(Well you already knew that from the images up top. I really have to stop it with the spoilers sometime. It’s an old habit. You know, as a boy, I snuck down early one Christmas morning and opened all the presents. I don’t just mean my presents. I was always thorough. Some might consider that a virtue.)
SIX new ebooks! Westlakes long and unforgivably out of print. All bearing similarly schematic digital decorations, clashing a mite with the graphic art from earlier Mysterious Press/Open Road editions. Some starving artist paid off the back rent on his loft with that assignment, I’ll bet. (Unless it was a starving computer. Do computers get hungry? I should probably call the doctor soon.)
They’re all good in my book, but I’d place The Spy in the Ointment, Cops and Robbers, and Trust Me On This on any best-of list I compiled for Westlake. Which is the same thing as saying any list I compile of books to read before you die. (Good thing I already have. Read them, I mean. Pretty sure that’s what I mean.)
Some of his finest remain on the most-wanted list, Looking at you, Adios Scheherazade, and don’t look so furtive, the #MeToo movement doesn’t even know you exist yet, and anyway, you’re on their side, kind of, maybe, I guess. If they come for you, torches blazing, just shout “Hark! The Ghost of Philip Roth!,” then run for it while they hold up their crucifixes and chant the rites of exorcism. Waxing Roth, you might say. (I’m starting to feel better.)
I don’t know what we’re going to do about Up Your Banners. I really don’t. As piercingly penetrative a perusal of American race relations (biblical and otherwise) as ever I’ve read, and I just don’t know who’d risk putting it out there now. But it ought to be out there. It has things to teach that we need to learn. But there’s this thing called ‘whitesplaining’ now. Okay, I get it, but seems to me we’ve all got a whole lot of ‘splainin’ to do, and nobody does it better than Westlake. The real problem is that it’s not any identifiable genre. A white elephant, you might call it. In bed with a black one. (I can just say it’s the medication talking.)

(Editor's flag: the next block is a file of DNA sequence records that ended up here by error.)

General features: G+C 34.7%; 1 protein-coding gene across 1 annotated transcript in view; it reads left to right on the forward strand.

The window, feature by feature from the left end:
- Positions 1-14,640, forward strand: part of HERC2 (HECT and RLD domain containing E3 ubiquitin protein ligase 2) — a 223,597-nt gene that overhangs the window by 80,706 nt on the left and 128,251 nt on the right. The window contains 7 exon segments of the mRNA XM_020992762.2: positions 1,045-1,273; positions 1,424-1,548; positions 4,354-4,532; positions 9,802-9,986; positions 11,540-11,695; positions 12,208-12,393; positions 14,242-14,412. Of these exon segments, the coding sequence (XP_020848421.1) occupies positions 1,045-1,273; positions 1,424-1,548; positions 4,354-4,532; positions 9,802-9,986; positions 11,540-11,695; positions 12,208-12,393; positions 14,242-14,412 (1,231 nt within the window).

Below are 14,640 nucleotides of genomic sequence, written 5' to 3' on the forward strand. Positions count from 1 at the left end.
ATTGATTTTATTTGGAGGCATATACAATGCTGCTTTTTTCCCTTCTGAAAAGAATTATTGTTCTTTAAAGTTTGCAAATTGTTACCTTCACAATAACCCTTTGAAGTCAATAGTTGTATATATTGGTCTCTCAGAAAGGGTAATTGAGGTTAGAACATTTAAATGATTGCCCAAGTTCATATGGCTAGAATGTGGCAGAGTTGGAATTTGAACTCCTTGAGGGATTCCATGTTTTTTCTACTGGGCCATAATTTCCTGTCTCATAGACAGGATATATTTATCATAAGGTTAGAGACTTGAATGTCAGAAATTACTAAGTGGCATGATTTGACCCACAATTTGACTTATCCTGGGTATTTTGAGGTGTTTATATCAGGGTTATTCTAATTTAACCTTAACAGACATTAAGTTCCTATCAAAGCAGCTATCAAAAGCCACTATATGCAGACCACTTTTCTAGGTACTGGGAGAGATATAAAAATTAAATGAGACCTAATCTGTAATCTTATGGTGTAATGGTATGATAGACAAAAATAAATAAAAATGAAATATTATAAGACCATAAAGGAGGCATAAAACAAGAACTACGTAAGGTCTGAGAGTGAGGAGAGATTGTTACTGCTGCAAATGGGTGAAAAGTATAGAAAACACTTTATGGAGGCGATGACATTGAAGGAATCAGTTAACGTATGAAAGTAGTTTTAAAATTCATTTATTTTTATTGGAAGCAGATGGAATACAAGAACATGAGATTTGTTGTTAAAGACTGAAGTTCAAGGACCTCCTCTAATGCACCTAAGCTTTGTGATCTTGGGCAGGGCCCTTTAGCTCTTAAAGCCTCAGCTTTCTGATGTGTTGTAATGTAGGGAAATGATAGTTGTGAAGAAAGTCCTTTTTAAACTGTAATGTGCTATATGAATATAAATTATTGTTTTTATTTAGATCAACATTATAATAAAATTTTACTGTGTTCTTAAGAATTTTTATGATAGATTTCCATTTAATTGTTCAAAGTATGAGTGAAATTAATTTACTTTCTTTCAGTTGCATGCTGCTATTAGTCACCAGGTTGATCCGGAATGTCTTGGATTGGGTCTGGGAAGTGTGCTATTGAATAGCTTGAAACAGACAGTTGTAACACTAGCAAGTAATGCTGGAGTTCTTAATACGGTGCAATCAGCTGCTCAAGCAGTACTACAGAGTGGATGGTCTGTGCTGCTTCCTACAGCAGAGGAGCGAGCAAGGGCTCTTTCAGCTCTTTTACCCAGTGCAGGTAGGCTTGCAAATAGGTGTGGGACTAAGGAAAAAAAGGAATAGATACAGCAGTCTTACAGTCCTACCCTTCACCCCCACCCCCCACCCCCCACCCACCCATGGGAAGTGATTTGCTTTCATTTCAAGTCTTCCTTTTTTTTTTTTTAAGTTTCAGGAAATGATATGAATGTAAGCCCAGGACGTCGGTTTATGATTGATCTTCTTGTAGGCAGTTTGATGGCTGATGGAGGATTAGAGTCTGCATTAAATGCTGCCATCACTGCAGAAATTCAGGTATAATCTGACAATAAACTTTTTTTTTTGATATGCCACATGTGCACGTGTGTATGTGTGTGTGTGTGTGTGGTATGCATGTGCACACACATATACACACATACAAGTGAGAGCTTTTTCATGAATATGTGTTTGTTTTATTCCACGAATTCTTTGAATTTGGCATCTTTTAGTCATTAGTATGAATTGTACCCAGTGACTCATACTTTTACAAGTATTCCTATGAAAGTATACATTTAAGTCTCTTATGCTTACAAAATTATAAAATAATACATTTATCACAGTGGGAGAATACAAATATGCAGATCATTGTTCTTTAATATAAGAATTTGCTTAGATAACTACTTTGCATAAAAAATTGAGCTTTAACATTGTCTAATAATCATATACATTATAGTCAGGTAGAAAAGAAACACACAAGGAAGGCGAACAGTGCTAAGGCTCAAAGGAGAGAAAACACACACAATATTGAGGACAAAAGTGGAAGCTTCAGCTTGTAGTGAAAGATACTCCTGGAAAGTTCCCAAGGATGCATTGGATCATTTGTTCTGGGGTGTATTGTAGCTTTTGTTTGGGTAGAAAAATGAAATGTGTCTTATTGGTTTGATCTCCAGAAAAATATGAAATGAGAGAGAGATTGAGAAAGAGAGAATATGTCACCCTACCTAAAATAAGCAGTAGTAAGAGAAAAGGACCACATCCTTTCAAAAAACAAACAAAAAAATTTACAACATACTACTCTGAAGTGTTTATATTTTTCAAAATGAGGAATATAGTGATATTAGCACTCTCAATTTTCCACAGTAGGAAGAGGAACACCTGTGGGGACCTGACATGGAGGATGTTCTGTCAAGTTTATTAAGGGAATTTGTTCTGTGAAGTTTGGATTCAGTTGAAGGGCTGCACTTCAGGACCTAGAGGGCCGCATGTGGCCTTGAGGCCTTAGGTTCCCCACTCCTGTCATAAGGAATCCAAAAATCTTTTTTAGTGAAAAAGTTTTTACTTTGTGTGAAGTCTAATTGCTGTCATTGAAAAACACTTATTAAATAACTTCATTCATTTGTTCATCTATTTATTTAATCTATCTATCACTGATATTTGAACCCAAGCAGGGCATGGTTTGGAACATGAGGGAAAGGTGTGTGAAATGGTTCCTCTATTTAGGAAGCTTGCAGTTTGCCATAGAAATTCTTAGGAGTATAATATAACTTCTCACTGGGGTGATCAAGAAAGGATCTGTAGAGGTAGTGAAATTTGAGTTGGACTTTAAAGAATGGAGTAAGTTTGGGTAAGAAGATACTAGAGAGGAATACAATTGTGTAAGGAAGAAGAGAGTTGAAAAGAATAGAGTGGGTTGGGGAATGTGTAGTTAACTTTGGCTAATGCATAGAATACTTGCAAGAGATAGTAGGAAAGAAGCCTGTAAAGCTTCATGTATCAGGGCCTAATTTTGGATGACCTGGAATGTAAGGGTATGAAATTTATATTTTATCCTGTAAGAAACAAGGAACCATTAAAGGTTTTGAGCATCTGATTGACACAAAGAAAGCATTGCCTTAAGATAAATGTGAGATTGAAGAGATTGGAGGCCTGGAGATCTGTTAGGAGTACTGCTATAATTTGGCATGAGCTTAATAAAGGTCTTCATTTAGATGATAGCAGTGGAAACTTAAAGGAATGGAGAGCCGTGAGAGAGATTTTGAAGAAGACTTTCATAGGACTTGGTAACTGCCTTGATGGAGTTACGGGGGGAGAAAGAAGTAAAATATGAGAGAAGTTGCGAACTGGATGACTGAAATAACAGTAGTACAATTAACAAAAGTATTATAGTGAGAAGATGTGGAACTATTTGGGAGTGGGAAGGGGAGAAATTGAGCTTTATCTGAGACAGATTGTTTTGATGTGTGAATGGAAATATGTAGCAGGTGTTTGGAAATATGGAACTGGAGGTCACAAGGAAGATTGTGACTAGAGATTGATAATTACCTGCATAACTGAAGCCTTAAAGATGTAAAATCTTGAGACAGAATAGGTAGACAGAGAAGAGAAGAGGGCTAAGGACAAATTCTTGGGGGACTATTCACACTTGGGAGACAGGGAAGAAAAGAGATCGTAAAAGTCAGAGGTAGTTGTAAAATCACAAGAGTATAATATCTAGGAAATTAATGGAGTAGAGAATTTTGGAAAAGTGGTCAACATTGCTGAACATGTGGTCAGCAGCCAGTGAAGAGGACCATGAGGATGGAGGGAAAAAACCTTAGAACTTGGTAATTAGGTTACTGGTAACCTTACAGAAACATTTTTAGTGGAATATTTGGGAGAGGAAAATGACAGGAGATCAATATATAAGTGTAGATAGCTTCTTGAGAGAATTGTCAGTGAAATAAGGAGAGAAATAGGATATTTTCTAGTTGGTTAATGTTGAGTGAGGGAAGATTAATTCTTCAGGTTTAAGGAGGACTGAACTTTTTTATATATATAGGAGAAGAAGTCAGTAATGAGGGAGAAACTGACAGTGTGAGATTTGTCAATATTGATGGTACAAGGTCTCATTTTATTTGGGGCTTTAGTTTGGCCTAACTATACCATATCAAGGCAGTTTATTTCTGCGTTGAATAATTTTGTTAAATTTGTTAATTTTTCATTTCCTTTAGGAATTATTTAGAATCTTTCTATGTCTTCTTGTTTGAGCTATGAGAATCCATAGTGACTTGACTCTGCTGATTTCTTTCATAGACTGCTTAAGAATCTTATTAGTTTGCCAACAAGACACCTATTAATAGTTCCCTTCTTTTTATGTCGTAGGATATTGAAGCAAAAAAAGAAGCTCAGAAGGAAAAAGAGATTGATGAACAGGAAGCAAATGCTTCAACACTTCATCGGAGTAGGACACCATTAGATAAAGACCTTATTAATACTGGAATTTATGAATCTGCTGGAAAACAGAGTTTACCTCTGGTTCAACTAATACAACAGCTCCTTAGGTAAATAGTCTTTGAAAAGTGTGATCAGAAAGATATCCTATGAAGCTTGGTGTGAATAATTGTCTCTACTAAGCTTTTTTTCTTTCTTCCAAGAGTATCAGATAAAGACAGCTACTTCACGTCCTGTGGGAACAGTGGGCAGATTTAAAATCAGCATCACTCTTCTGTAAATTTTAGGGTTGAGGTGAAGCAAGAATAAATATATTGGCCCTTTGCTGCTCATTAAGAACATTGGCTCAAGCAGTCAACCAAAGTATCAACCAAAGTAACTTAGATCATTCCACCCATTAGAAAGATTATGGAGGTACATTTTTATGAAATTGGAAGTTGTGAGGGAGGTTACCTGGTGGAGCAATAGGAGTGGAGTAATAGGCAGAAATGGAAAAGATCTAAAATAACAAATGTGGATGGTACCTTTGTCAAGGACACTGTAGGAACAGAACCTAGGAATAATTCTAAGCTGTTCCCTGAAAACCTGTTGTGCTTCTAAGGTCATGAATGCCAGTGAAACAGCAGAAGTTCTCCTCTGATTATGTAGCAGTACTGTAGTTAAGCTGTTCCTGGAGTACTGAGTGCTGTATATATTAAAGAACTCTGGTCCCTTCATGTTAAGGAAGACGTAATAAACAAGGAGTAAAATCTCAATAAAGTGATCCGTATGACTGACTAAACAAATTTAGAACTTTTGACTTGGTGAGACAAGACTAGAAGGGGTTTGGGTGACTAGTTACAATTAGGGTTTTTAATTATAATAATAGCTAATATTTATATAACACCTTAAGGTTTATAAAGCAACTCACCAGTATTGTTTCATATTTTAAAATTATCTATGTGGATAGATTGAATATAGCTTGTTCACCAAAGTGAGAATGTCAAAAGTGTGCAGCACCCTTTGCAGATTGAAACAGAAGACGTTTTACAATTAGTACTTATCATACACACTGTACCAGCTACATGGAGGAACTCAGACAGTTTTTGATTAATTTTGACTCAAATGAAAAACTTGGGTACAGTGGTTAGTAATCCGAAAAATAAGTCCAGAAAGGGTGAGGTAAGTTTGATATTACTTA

A Likely Story likewise isn’t the right genre, if any, and yet it’s one of his funniest books, and it should at least be evailable, even if there aren’t any crimes committed in it other than adultery. Anarchaos doesn’t have that problem, and is as genre as they come. Killy is a murder mystery where the protagonists are union organizers in a hostile factory town–hey, that’s timely. There’s still some really good low-hanging fruit, as yet unplucked.
The list of Westlake novels not available in any form is shrinking fast. I don’t know if a Library of America collection will ever happen at this rate. There may not be enough books no other publisher has taken responsibility for. Hard Case Crime is coming out with their edition of Brothers Keepers soon (print and pixels, hey big spenders!) I’m sure more will be forthcoming from there. Maybe they’ll do the natural follow-up to their reprint edition of The Mercenaries. (I know Killing Time isn’t the sexiest crime novel ever, but it’s sure as hell one of the bloodiest, and people still read Red Harvest.)
Anyway, I’ll keep watching for the next big digital dump (these all came out on May 29th) and keep you all posted when it comes. The books I mean, not any hurried trips to the lavatory. (That being one of the side-effects I missed.)
Every day, in every way, we are getting better and better. Well no, we’re not. But at least we have stuff to read while we convalesce. Sing ho, for the open highway, sing ho, for the open road………..